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Excerpt:

One of the last speakers, as if confirming the opening remarks by Alex Rogers, also touched on the fact that most people in this industry aren’t just in it for the money. Aundre Speciale, from Americans for Safe Access (ASA), offered this suggestion for success: “Love is the best business model.” Her comment was greeted with enthusiastic applause.

Read the full story here –> http://kalw.org/post/business-conference-anti-business-streak?utm_referrer=http%3A//m.kalw.org/%3Futm_referrer%3Dhttps%253A%252F%252Fwww.google.com%252F%23mobile/55785

Related:
ICBC Coverage in Cannabis Now Magazine 

ICBC Coverage on CBS News

ICBC Makes Front Page of SF Chronicle

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Cannabis Products for Women

I was recently quoted in an article by Nellie Bowles that was published in re/code entitled

Women in Pot Tech, a Focus on Seniors and Yoga Spenders

A dome lounge at potpreneur night. Photo by Nellie Bowles

Here’s an excerpt:  

Aundre Speciale, co-founder of the Cannabis Buyers Club of Berkeley, said that a lot of the gender issues in early pot had to do with marketing and weed names. Pot with a name like Cinderella 99 does well with women.

“Anything that’s called ‘sweet island skunk’ or ‘pineapple’ or ‘island delight,’ the girls are on it,” Speciale said. “It comes from being not so savvy with the strains and looking for something that feels comfortable.”

Read the full story here –> http://recode.net/2015/02/17/women-in-pot-tech-a-focus-on-seniors-and-yoga-spenders/

Related:  More Photos from San Francisco Women Grow Event

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The World is Watching! CBS coverage of Int’l Cannabis Business Conference

Thanks to the International Cannabis Business Conference for inviting me to speak at this amazing event held in Sanfrancisco this weekend.  Alex Rogers and Debby Goldsberry did an incredible job curating a fantastic line-up of speakers, panels and thought leaders that offered insight and direction on how we can work to build a healthy, thriving cannabis industry that serves the needs of community, while remaining true to its roots of being a mission of social and environmental responsibility.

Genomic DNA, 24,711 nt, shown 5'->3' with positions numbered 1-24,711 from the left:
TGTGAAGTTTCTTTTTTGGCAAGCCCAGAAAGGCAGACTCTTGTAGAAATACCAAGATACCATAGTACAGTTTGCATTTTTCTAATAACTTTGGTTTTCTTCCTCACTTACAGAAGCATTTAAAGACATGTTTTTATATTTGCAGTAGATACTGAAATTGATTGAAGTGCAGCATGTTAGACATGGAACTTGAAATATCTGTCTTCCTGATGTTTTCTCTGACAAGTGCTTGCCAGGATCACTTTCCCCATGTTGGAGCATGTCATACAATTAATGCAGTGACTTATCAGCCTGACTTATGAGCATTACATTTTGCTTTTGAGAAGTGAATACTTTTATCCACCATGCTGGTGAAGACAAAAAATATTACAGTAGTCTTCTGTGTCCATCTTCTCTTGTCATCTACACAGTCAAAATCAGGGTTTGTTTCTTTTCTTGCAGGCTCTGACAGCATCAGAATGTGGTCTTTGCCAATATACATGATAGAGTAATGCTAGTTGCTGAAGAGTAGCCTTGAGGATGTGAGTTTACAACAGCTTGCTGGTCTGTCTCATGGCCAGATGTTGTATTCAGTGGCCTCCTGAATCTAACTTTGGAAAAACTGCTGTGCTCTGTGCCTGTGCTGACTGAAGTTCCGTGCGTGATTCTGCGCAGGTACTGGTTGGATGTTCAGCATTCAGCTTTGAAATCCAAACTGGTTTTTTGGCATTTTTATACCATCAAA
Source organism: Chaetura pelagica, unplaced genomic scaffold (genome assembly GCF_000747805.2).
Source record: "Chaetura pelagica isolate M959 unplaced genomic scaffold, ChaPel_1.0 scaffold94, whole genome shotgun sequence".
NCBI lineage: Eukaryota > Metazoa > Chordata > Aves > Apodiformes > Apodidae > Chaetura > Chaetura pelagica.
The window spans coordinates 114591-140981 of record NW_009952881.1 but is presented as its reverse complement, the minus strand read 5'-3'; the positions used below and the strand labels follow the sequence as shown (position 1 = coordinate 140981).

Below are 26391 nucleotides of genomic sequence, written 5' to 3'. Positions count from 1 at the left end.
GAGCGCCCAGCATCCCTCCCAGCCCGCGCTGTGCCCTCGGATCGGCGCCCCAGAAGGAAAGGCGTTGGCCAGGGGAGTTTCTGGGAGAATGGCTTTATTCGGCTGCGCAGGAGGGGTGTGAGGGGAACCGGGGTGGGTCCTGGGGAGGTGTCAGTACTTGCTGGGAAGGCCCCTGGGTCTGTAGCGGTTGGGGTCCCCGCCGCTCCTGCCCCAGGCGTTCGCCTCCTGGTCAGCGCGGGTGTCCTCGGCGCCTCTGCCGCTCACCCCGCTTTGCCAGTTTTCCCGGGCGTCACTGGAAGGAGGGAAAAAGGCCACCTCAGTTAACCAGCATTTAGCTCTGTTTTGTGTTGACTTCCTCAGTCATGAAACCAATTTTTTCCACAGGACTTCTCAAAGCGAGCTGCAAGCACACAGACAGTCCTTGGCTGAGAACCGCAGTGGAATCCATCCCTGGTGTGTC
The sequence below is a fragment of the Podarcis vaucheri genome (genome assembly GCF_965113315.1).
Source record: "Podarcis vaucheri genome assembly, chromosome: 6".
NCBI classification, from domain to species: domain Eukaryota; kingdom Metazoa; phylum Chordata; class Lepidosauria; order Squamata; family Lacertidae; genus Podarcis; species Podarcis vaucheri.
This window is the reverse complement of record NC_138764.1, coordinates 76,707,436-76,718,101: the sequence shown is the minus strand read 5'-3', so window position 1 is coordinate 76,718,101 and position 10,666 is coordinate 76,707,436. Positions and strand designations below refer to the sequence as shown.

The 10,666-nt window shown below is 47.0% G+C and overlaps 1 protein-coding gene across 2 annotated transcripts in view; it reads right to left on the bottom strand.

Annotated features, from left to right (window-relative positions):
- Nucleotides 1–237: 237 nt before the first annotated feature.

Cannabis Business Conference Draws Marijuana Entrepreneurs To San Francisco From Around The World

SAN FRANCISCO (CBS SF)— The International Cannabis Business Conference in San Francisco brought advocates and investors alike to the Hyatt Regency Hotel with the goal of legalizing recreational marijuana in California next year.

Marijuana growers, processors and sellers from around the world have gathered this holiday weekend and realize there are a lot of people who stand to make a lot of money if marijuana becomes legal for more than just medical use in the Golden State.

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View the full CBS story here–> http://sanfrancisco.cbslocal.com/2015/02/16/advocates-eye-recreational-legalization-at-international-cannabis-business-conference-in-san-francisco/

Related:
ICBC Coverage in Cannabis Now Magazine

ICBC Coverage KALW Public Radio San Francisco 

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Emerald Reflections

emeraldcuppanelThanks to Grant Scott-Goldforth at NorthCoast Journal for quoting me in his piece on the Emerald Cup!  

Reflections in the Emerald Cup

Cultures collide as an industry in transition celebrates harvest

Here’s an excerpt: 

Aundre Speciale, a Bay Area activist, said cannabis capitalists are beginning to change the industry “in a way that alienates patients.” Small, patient-oriented dispensaries that organize wellness or hospice programs stand to lose ground unless the industry focuses on an ethos of social responsibility, she said.

Read the full article here —-> http://m.northcoastjournal.com/humboldt/reflections-in-the-emerald-cup/Content?oid=2785205